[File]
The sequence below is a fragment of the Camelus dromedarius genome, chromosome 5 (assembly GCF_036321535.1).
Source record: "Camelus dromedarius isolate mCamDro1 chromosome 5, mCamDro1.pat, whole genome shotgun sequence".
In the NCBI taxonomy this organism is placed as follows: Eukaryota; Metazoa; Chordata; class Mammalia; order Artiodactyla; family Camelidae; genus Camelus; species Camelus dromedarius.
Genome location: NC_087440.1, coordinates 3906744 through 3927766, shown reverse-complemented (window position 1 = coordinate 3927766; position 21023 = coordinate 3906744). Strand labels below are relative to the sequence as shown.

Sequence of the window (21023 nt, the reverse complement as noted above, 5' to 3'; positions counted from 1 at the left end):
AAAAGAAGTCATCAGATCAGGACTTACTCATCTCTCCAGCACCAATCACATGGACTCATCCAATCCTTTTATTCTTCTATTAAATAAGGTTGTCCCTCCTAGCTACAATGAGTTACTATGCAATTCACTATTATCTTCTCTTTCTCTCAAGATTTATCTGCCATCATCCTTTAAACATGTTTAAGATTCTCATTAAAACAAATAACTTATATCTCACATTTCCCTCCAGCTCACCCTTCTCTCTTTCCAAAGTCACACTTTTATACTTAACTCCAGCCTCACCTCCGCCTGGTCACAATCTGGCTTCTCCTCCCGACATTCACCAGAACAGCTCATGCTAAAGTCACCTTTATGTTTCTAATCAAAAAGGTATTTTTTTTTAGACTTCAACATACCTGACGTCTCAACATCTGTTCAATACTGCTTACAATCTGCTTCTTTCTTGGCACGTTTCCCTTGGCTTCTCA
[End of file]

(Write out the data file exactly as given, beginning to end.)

The sequence below is a fragment of the Camelus dromedarius genome, chromosome 5 (assembly GCF_036321535.1).
Source record: "Camelus dromedarius isolate mCamDro1 chromosome 5, mCamDro1.pat, whole genome shotgun sequence".
In the NCBI taxonomy this organism is placed as follows: Eukaryota; Metazoa; Chordata; class Mammalia; order Artiodactyla; family Camelidae; genus Camelus; species Camelus dromedarius.
Genome location: NC_087440.1, coordinates 3906744 through 3927766, shown reverse-complemented (window position 1 = coordinate 3927766; position 21023 = coordinate 3906744). Strand labels below are relative to the sequence as shown.

Sequence of the window (21023 nt, the reverse complement as noted above, 5' to 3'; positions counted from 1 at the left end):
AAAAGAAGTCATCAGATCAGGACTTACTCATCTCTCCAGCACCAATCACATGGACTCATCCAATCCTTTTATTCTTCTATTAAATAAGGTTGTCCCTCCTAGCTACAATGAGTTACTATGCAATTCACTATTATCTTCTCTTTCTCTCAAGATTTATCTGCCATCATCCTTTAAACATGTTTAAGATTCTCATTAAAACAAATAACTTATATCTCACATTTCCCTCCAGCTCACCCTTCTCTCTTTCCAAAGTCACACTTTTATACTTAACTCCAGCCTCACCTCCGCCTGGTCACAATCTGGCTTCTCCTCCCGACATTCACCAGAACAGCTCATGCTAAAGTCACCTTTATGTTTCTAATCAAAAAGGTATTTTTTTTTAGACTTCAACATACCTGACGTCTCAACATCTGTTCAATACTGCTTACAATCTGCTTCTTTCTTGGCACGTTTCCCTTGGCTTCTCA